Beet Hummus

Beet_Hummus-FPOSay “beets” in the Jewish community and one often thinks of borscht, that slightly sweet/tart, cold soup, whose bright magenta color morphs into pastel only when a dollop of sour cream is added. This cheap and plentiful tuber was abundant in Eastern Europe and the Ukraine (borsch means soup of any kind in the Ukraine) and became a staple of the impoverished Jewish and Polish communities. In most temperate climates beets were harvested in summer and early fall and stored all winter in root cellars.

Hummus, the mixture of chick peas and sesame paste originated in the Middle East and probably could be considered an Israeli national dish because it is served at all meals and festive occasions. A few years ago I was served beet hummus at an upscale restaurant in Tel Aviv. The following is my interpretation of this delicious dish and a great way to introduce children to beets.

  1.  Place drained beets and garbanzo beans in a processor workbowl and pulse the machine on and off until the two ingredients are blended but a coarse texture. Scrape down the sides of the work bowl with a rubber spatula.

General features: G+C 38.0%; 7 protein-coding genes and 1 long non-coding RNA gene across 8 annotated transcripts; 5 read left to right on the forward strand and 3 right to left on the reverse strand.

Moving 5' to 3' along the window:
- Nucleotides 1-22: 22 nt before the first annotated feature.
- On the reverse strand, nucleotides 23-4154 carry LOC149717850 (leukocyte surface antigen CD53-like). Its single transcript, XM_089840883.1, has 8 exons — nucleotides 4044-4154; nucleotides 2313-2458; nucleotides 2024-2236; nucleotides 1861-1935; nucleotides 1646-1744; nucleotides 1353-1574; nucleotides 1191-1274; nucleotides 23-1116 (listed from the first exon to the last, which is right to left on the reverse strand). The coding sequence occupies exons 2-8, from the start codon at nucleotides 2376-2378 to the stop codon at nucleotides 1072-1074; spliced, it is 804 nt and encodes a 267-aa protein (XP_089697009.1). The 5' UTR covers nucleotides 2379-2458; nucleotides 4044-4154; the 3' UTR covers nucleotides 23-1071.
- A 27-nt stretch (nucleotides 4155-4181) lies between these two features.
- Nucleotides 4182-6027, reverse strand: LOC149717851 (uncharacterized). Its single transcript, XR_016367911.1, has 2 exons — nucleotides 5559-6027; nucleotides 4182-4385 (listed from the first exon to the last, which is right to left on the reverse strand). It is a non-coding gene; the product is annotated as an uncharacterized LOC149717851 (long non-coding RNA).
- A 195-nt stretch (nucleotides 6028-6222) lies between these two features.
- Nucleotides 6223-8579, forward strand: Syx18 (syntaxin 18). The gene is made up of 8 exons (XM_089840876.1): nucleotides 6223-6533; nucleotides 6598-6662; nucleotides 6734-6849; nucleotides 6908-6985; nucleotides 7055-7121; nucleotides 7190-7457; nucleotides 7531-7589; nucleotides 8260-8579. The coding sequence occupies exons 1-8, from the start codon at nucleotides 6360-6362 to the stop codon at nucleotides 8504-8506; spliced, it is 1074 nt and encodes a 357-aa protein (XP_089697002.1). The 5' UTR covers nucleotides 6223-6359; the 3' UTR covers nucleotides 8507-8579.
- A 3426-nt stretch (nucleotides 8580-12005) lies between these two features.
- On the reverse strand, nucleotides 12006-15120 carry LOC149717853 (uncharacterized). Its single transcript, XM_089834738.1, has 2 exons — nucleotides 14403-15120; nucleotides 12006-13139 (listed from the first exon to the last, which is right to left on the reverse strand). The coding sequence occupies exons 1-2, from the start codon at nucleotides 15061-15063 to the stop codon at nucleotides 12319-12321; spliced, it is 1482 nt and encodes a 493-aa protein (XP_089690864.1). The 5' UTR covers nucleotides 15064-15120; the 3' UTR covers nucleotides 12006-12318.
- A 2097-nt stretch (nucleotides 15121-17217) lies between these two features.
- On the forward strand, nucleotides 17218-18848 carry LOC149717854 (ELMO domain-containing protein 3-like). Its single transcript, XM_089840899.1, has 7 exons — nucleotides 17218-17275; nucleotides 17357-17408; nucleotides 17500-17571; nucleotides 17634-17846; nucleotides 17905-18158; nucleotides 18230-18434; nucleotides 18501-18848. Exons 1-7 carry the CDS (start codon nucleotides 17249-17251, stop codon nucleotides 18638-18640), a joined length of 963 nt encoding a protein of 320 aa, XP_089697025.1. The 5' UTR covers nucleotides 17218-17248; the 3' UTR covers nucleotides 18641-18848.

2. Add the remaining ingredients and processor until the ingredients form a fairly smooth paste.
  3. Place mixture in a decorative bowl and serve with pita bread or vegetables for dipping.

Yield: 1 pint


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  • 1 15 ounce can whole beets, rinsed and drained
  • 1 15 ounce can chick peas (garbanzo beans), rinsed and drained
  • ¼ cup tahini (sesame butter) or almond butter if necessary
  • 2 tablespoons lemon juice
  • 2 tablespoons extra virgin olive oil
  • 2 cloves of garlic
  • 1 teaspoon ground cumin
  • ¼ teaspoon Baharat or cinnamon or allspice and a pinch of cayenne
  • 1 teaspoon kosher salt
  • 10 grindings of black pepper, or to taste

Preparation Instructions

Tina’s Tidbits:

  1. This recipe may be made with one large fresh beet that has been oven roasted and peeled. However, the extra time involved should only be applied to this if you are working with an older child (8-10) with more patience and dexterity to handle peeling the roasted beet.
  2. Baharat is a mixture of spices whose use originated in India but is widely used in the Middle East. Different mixtures of spices are found in different regions but the inclusion of cinnamon, cumin cloves and sometimes pepper, or lemony sumac, are most often the basis for this mixture. Cinnamon or allspice can be substituted as stated in the recipe.
  3. Do not use peanut butter for this recipe. Peanut butter or peanut oil is so distinctive in flavor that they rarely can be substituted for other butters or oils called for in a recipe.

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